# Classical Electromagnetism vs. 3rd Law? (second round: Relativity)

1. May 13, 2010

### nonequilibrium

Ouch, had just written a big post when my university internet connection timed out on posting, so I'll keep this one short but powerful:

I came to the understanding E and B fields are modified when changing reference frames. But what about the following situation:

Charge q (named 1) is fixed, charge q (named 2) is moving with uniform velocity v. 1 exerts an electrical force on 2, and 2 does the same on 1, but the electrical forces are different due to relativistic modifications (and the magnetic field generated by 2 does not affect 1, being fixed).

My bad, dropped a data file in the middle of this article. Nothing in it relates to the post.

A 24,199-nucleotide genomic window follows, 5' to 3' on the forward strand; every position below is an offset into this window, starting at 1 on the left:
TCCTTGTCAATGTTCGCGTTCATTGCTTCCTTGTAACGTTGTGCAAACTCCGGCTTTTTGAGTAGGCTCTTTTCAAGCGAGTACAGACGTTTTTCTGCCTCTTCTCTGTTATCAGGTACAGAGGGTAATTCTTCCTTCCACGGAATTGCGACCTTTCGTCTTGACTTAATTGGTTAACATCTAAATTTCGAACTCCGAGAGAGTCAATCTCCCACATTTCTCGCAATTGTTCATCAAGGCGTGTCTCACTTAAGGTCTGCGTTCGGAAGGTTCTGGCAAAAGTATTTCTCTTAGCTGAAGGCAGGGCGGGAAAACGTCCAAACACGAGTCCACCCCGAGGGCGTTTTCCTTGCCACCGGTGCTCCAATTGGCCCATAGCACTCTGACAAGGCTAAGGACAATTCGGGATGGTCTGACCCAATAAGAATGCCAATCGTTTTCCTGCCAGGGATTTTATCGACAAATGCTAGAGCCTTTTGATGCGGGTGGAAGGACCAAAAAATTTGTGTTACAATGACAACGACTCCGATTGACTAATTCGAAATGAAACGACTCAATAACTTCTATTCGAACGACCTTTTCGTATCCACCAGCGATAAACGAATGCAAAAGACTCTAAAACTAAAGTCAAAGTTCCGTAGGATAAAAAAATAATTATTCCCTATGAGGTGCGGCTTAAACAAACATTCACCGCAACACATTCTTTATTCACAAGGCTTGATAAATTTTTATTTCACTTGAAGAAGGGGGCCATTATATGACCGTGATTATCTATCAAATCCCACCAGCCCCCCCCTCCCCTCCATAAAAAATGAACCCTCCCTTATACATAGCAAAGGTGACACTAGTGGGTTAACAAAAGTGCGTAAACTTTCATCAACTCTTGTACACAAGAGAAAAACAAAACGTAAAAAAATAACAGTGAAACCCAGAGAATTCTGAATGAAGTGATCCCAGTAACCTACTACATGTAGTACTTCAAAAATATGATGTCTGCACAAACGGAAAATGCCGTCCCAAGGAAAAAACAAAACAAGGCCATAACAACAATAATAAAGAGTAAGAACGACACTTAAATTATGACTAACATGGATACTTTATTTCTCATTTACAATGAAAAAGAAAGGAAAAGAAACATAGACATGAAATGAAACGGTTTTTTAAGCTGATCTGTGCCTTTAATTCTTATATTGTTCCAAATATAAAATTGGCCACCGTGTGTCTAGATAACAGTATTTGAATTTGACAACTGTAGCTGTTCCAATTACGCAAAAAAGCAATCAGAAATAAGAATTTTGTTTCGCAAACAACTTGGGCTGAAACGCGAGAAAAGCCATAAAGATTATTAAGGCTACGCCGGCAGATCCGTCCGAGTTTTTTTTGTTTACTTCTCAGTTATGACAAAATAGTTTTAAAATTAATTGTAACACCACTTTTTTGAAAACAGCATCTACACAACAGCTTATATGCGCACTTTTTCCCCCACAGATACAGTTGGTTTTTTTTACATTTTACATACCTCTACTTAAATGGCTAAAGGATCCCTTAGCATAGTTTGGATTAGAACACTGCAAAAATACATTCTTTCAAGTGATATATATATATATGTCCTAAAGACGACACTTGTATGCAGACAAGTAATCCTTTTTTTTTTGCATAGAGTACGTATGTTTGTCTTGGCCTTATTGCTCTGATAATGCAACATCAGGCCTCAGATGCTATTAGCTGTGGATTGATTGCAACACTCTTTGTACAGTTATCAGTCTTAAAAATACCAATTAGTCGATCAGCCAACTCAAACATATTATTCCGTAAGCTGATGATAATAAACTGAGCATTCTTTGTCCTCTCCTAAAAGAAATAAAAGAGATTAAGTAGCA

Even more so: switch reference frames (keep 2 fixed) and now the forces are switched, meaning it also ignores the principle of relativity.

Surely I must have ignored something elementary (and possibly obvious). Am I right in assuming Lorentz Force gives the effective force? (as E and B are defined that way...) Maybe I have to account for Faraday's Law, but then again, I'm not sure if that is already included in the modificated E-field.

Curious as to what the answer may be,
mr. vodka

NB: As a side, I'm interested in finding out where the statement "charge is invariant" comes from. If there is no theoretical reason for this and purely an experimental one: how can it be experimentally deduced? My problem is that q is defined in terms of E, and we say E is variant, so how do you know maybe q is variant, but we put all the variance in the E-factor? (of course I'm not implying all physicists are wrong and I'm right, I'm just trying to grasp (and thus ask) how we can know it)